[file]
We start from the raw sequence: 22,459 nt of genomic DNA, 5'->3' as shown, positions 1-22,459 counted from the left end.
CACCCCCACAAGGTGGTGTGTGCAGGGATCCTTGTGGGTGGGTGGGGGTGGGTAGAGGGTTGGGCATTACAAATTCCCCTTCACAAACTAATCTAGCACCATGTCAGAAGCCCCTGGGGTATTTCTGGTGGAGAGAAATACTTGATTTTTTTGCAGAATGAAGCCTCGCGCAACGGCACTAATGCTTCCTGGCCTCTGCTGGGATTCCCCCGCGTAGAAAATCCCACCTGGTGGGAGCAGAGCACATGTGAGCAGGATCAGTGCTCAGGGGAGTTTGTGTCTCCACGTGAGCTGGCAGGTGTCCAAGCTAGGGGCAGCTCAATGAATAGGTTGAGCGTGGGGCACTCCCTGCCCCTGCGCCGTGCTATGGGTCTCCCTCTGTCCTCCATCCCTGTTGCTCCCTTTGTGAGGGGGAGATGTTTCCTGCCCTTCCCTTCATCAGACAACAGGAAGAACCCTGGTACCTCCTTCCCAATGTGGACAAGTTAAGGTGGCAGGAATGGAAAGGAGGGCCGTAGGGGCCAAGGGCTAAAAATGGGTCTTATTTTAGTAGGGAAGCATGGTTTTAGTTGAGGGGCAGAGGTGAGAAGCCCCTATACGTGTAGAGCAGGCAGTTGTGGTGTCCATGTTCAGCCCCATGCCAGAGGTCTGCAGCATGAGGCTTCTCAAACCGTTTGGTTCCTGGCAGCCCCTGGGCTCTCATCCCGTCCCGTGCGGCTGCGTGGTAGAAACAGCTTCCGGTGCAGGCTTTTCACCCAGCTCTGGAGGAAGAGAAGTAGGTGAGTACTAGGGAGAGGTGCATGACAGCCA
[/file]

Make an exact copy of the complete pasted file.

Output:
We start from the raw sequence: 22,459 nt of genomic DNA, 5'->3' as shown, positions 1-22,459 counted from the left end.
CACCCCCACAAGGTGGTGTGTGCAGGGATCCTTGTGGGTGGGTGGGGGTGGGTAGAGGGTTGGGCATTACAAATTCCCCTTCACAAACTAATCTAGCACCATGTCAGAAGCCCCTGGGGTATTTCTGGTGGAGAGAAATACTTGATTTTTTTGCAGAATGAAGCCTCGCGCAACGGCACTAATGCTTCCTGGCCTCTGCTGGGATTCCCCCGCGTAGAAAATCCCACCTGGTGGGAGCAGAGCACATGTGAGCAGGATCAGTGCTCAGGGGAGTTTGTGTCTCCACGTGAGCTGGCAGGTGTCCAAGCTAGGGGCAGCTCAATGAATAGGTTGAGCGTGGGGCACTCCCTGCCCCTGCGCCGTGCTATGGGTCTCCCTCTGTCCTCCATCCCTGTTGCTCCCTTTGTGAGGGGGAGATGTTTCCTGCCCTTCCCTTCATCAGACAACAGGAAGAACCCTGGTACCTCCTTCCCAATGTGGACAAGTTAAGGTGGCAGGAATGGAAAGGAGGGCCGTAGGGGCCAAGGGCTAAAAATGGGTCTTATTTTAGTAGGGAAGCATGGTTTTAGTTGAGGGGCAGAGGTGAGAAGCCCCTATACGTGTAGAGCAGGCAGTTGTGGTGTCCATGTTCAGCCCCATGCCAGAGGTCTGCAGCATGAGGCTTCTCAAACCGTTTGGTTCCTGGCAGCCCCTGGGCTCTCATCCCGTCCCGTGCGGCTGCGTGGTAGAAACAGCTTCCGGTGCAGGCTTTTCACCCAGCTCTGGAGGAAGAGAAGTAGGTGAGTACTAGGGAGAGGTGCATGACAGCCA